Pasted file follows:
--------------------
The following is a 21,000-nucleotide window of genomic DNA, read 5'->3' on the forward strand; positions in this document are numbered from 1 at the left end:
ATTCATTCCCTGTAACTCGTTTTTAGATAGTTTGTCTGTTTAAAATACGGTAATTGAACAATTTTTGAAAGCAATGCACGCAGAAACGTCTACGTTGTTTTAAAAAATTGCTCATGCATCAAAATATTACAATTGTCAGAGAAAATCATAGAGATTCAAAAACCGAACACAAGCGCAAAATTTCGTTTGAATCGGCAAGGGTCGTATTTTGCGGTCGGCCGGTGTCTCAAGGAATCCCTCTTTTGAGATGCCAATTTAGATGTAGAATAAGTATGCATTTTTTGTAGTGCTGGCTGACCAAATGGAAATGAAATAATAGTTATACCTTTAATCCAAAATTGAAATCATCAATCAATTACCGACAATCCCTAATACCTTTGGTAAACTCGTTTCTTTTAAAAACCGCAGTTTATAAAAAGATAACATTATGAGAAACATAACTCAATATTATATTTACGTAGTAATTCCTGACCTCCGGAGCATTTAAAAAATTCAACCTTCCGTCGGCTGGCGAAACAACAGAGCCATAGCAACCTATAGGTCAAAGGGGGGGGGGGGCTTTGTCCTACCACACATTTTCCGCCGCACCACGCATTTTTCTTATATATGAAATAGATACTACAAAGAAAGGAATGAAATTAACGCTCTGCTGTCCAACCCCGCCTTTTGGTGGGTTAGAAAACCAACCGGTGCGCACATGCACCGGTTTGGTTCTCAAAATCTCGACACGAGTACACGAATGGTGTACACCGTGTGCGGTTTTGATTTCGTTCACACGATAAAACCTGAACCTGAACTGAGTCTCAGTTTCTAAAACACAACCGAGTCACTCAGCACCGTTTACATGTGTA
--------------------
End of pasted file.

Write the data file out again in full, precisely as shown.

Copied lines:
The following is a 21,000-nucleotide window of genomic DNA, read 5'->3' on the forward strand; positions in this document are numbered from 1 at the left end:
ATTCATTCCCTGTAACTCGTTTTTAGATAGTTTGTCTGTTTAAAATACGGTAATTGAACAATTTTTGAAAGCAATGCACGCAGAAACGTCTACGTTGTTTTAAAAAATTGCTCATGCATCAAAATATTACAATTGTCAGAGAAAATCATAGAGATTCAAAAACCGAACACAAGCGCAAAATTTCGTTTGAATCGGCAAGGGTCGTATTTTGCGGTCGGCCGGTGTCTCAAGGAATCCCTCTTTTGAGATGCCAATTTAGATGTAGAATAAGTATGCATTTTTTGTAGTGCTGGCTGACCAAATGGAAATGAAATAATAGTTATACCTTTAATCCAAAATTGAAATCATCAATCAATTACCGACAATCCCTAATACCTTTGGTAAACTCGTTTCTTTTAAAAACCGCAGTTTATAAAAAGATAACATTATGAGAAACATAACTCAATATTATATTTACGTAGTAATTCCTGACCTCCGGAGCATTTAAAAAATTCAACCTTCCGTCGGCTGGCGAAACAACAGAGCCATAGCAACCTATAGGTCAAAGGGGGGGGGGGGCTTTGTCCTACCACACATTTTCCGCCGCACCACGCATTTTTCTTATATATGAAATAGATACTACAAAGAAAGGAATGAAATTAACGCTCTGCTGTCCAACCCCGCCTTTTGGTGGGTTAGAAAACCAACCGGTGCGCACATGCACCGGTTTGGTTCTCAAAATCTCGACACGAGTACACGAATGGTGTACACCGTGTGCGGTTTTGATTTCGTTCACACGATAAAACCTGAACCTGAACTGAGTCTCAGTTTCTAAAACACAACCGAGTCACTCAGCACCGTTTACATGTGTA